Pakistan v England: Pietersen hundred seals whitewash
Fourth one-day international, Dubai:
England 241-6 (49.2 overs) beat Pakistan 237 (50 overs) by four wickets.
Kevin Pietersen's second successive century steered England to a 4-0 clean sweep over Pakistan in their one-day international series.
Pakistan failed to build on a strong start, in which Asad Shafiq scored 65, as they lost their last six wickets for 35 to be dismissed for 237.
Jade Dernbach starred with 4-45 and debutant Danny Briggs took 2-39.
England were struggling on 68-4 before Pietersen (130) and Craig Kieswetter (43) turned the game.
Pietersen had struck 111 in the previous match to record his first one-day international hundred since 2008 but this innings, his highest in ODIs, was of an even higher calibre.
MOST ENGLAND 100s
- Kevin Pietersen 28 (T19, ODI 9)
- Graham Gooch 28 (T20, ODI 8)
- Marcus Trescothick 26 (T14, ODI 12)
- Andrew Strauss 25 (T19, ODI 6)
- David Gower 25 (T18, ODI 7)
Other than one rash moment when he was close to being out lbw attempting an audacious reverse sweep, he was prepared to be defensive when necessary - especially against Saeed Ajmal who tormented England as Pakistan won the Test series 3-0 - before taking the game away from Pakistan in the final overs.
Encouragingly, the innings came in a pressure situation as England had to recover from a poor start that left them four down after 16 overs with Kieswetter playing a sensible support innings to turn the game back in his side's favour.
And victory also suggested England have some strength in depth as Briggs and Jos Buttler came in for their one-day debuts with seam bowlers Dernbach and Tim Bresnan also getting games while James Anderson and Stuart Broad were rested.
And even with Graeme Swann out with a calf injury, the bowling changes did not hamper England, who made light of losing the toss as Pakistan started and finished their innings badly. Other than a century stand from Azhar Ali and Shafiq - and a dogged, late cameo from Misbah-ul-Haq - their batting failed to fire again.
Dernbach had been looking to recover from a poor tour of India and took wickets regularly despite sometimes offering too much width and not showing his usual fondness for variety while Briggs was rewarded for his tight lines and full length bowling, keeping unflustered after early blows from impressive Azhar.
Dernbach struck with his second delivery, forcing a tentative edge behind from Mohammad Hafeez to leave Pakistan on 1-1 after only eight balls.
A fluent fightback followed from Azhar Ali and Shafiq, who eased to a 111-run partnership in their 21.3 overs together.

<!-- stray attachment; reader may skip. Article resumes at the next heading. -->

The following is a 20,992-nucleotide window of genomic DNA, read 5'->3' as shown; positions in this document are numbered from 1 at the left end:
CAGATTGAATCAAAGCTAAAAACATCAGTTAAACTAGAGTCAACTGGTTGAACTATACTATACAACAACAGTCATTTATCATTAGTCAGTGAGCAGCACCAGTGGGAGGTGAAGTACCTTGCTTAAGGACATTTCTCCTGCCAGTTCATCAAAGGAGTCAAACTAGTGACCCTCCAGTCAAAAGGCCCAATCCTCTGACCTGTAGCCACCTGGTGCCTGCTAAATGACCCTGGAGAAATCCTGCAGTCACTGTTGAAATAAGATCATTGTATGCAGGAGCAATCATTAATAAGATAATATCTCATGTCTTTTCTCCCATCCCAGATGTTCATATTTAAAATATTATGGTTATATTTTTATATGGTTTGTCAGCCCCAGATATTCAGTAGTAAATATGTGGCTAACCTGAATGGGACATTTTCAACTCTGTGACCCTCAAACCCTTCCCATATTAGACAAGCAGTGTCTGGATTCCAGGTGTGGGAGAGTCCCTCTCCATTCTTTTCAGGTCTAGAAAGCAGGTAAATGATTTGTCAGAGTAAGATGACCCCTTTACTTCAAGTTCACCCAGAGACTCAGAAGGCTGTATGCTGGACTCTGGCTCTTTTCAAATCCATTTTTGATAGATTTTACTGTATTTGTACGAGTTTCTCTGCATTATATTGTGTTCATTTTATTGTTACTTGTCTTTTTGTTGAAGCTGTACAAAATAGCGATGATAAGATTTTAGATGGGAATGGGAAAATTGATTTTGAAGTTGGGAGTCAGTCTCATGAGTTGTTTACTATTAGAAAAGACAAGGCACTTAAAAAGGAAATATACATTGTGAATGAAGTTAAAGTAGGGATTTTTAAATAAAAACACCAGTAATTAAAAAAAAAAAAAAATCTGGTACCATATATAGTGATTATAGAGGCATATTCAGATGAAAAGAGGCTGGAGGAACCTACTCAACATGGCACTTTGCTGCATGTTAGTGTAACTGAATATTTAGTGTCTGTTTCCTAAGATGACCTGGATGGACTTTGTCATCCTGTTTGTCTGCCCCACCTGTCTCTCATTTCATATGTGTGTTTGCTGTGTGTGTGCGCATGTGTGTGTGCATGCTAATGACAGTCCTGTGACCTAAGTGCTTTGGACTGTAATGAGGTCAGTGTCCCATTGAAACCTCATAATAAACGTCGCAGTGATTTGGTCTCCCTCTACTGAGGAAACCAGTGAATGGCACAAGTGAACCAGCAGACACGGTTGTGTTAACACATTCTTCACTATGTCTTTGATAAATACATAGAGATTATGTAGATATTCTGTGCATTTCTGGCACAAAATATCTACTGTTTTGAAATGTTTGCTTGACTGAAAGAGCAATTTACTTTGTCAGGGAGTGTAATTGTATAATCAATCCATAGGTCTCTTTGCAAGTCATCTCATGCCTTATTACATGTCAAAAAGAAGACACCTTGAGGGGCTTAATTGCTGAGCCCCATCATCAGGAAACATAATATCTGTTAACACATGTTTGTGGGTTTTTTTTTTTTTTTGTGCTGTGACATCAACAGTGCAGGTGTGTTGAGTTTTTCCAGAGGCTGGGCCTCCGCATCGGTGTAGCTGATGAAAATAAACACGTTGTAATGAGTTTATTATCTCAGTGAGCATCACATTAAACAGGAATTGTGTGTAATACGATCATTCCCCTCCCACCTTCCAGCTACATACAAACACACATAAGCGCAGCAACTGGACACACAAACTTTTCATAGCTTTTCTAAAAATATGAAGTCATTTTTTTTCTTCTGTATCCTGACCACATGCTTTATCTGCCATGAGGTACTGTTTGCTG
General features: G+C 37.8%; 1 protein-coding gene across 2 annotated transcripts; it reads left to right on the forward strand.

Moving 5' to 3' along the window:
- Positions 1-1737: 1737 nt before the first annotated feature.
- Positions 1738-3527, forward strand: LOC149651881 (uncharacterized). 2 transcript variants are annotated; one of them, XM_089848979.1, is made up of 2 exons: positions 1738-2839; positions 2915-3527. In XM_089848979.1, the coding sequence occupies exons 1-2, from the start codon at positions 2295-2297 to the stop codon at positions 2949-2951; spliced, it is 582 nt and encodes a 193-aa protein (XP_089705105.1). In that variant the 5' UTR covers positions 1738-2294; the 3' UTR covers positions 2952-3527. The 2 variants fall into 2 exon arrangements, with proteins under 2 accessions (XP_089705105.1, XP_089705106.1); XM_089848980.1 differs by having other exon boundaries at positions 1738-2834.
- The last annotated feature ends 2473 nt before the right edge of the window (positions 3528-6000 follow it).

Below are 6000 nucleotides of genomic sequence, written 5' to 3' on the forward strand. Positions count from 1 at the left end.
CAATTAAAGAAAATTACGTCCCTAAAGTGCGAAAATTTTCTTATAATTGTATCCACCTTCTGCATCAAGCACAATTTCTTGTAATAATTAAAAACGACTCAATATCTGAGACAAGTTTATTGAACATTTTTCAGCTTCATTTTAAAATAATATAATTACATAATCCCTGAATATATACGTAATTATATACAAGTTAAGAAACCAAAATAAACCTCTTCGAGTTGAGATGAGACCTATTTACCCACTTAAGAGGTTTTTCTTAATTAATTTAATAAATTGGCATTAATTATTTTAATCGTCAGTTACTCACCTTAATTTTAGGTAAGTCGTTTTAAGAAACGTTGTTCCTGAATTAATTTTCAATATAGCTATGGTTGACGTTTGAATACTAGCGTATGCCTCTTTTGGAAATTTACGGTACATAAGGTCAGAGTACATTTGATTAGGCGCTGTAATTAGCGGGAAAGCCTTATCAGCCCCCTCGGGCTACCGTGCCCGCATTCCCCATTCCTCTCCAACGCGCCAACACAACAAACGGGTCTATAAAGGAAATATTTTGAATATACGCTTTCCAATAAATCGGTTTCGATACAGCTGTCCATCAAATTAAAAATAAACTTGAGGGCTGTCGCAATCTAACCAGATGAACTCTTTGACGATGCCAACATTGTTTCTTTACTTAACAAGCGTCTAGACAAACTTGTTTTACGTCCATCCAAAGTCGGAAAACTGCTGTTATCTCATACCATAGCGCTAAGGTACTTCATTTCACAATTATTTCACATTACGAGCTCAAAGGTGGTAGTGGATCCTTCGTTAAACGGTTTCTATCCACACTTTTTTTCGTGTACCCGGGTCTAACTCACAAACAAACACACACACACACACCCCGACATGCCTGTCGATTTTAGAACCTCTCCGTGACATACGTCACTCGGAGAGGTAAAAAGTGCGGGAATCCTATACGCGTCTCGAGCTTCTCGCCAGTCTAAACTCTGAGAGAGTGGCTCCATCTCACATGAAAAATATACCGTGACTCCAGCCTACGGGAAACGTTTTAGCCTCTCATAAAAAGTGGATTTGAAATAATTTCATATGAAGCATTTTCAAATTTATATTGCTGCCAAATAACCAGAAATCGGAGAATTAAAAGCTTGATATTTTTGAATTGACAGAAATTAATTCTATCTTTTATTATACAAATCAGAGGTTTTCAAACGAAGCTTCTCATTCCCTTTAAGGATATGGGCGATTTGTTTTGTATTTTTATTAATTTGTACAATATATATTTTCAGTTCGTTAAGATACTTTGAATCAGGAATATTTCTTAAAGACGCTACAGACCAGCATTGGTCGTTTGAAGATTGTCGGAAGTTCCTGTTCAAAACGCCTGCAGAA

"It was probably the best knock I've ever played in one-day cricket. I just enjoyed the calmness of the chase. We picked our bowlers that we wanted to target - which we don't normally do in the England team. Graham Gooch is a legend, our batting coach and it's great to be level with him on centuries. When I'm not playing well, I'll kop it but I'll never stop working."
But they stuttered in the middle overs, losing three quick wickets before Shoaib Malik and Misbah-ul-Haq responsibly constructed a 58-run stand in 62 balls.
But their late-order batting was disappointing again as they slid from 202-4 after 43.2 overs to 237 all out. Misbah remained until the final over, scoring 46 from 52, to carry his team to a competitive score.
The total appeared to be below par but Pakistan's spirits would have been raised when Junaid Khan - the only paceman in their line-up - ended Alastair Cook's brilliant run of form that had seen him hit two centuries and 80 in the previous matches by trapping him lbw on the second ball of England's reply.
The spinners subsequently made life uncomfortable on a wearing, used surface. Jonathan Trott (15 from 32) departed, trying to pull Abdur Rehman and top-edging, before Saeed Ajmal struck twice in three balls.
Eoin Morgan (15 from 16) was lbw, missing an attempted sweep, and Buttler could only manage a second-ball duck due to an inside-edge that looped up - via his thigh pad - to short leg.
England were uncomfortably placed at that stage until Pietersen and Kieswetter's rescue act. The pair built a calm 109-run stand before the wicketkeeper was run out.
But that partnership had taken the team into a strong position, needing 61 runs from the final 10 overs, a task they managed relatively smoothly as Pietersen found able support in Samit Patel.